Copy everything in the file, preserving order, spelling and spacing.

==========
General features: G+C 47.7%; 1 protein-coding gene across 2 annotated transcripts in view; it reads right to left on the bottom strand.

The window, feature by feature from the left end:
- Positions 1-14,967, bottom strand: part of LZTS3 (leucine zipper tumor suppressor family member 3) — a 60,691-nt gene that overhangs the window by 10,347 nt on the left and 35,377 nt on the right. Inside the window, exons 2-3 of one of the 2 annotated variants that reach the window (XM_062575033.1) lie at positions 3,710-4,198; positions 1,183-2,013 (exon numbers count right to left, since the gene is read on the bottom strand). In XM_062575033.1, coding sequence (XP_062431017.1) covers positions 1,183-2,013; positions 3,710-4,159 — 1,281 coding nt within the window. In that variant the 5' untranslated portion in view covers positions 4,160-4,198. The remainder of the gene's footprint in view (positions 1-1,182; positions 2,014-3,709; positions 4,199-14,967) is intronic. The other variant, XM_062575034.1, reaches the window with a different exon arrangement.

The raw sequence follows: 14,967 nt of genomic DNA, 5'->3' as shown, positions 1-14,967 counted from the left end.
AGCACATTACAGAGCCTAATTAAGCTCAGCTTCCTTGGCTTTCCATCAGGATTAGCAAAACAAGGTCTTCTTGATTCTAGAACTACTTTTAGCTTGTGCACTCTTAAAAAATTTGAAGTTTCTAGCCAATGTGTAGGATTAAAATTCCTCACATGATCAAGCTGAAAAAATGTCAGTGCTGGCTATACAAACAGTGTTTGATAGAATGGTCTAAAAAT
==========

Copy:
General features: G+C 47.7%; 1 protein-coding gene across 2 annotated transcripts in view; it reads right to left on the bottom strand.

The window, feature by feature from the left end:
- Positions 1-14,967, bottom strand: part of LZTS3 (leucine zipper tumor suppressor family member 3) — a 60,691-nt gene that overhangs the window by 10,347 nt on the left and 35,377 nt on the right. Inside the window, exons 2-3 of one of the 2 annotated variants that reach the window (XM_062575033.1) lie at positions 3,710-4,198; positions 1,183-2,013 (exon numbers count right to left, since the gene is read on the bottom strand). In XM_062575033.1, coding sequence (XP_062431017.1) covers positions 1,183-2,013; positions 3,710-4,159 — 1,281 coding nt within the window. In that variant the 5' untranslated portion in view covers positions 4,160-4,198. The remainder of the gene's footprint in view (positions 1-1,182; positions 2,014-3,709; positions 4,199-14,967) is intronic. The other variant, XM_062575034.1, reaches the window with a different exon arrangement.

The raw sequence follows: 14,967 nt of genomic DNA, 5'->3' as shown, positions 1-14,967 counted from the left end.
AGCACATTACAGAGCCTAATTAAGCTCAGCTTCCTTGGCTTTCCATCAGGATTAGCAAAACAAGGTCTTCTTGATTCTAGAACTACTTTTAGCTTGTGCACTCTTAAAAAATTTGAAGTTTCTAGCCAATGTGTAGGATTAAAATTCCTCACATGATCAAGCTGAAAAAATGTCAGTGCTGGCTATACAAACAGTGTTTGATAGAATGGTCTAAAAAT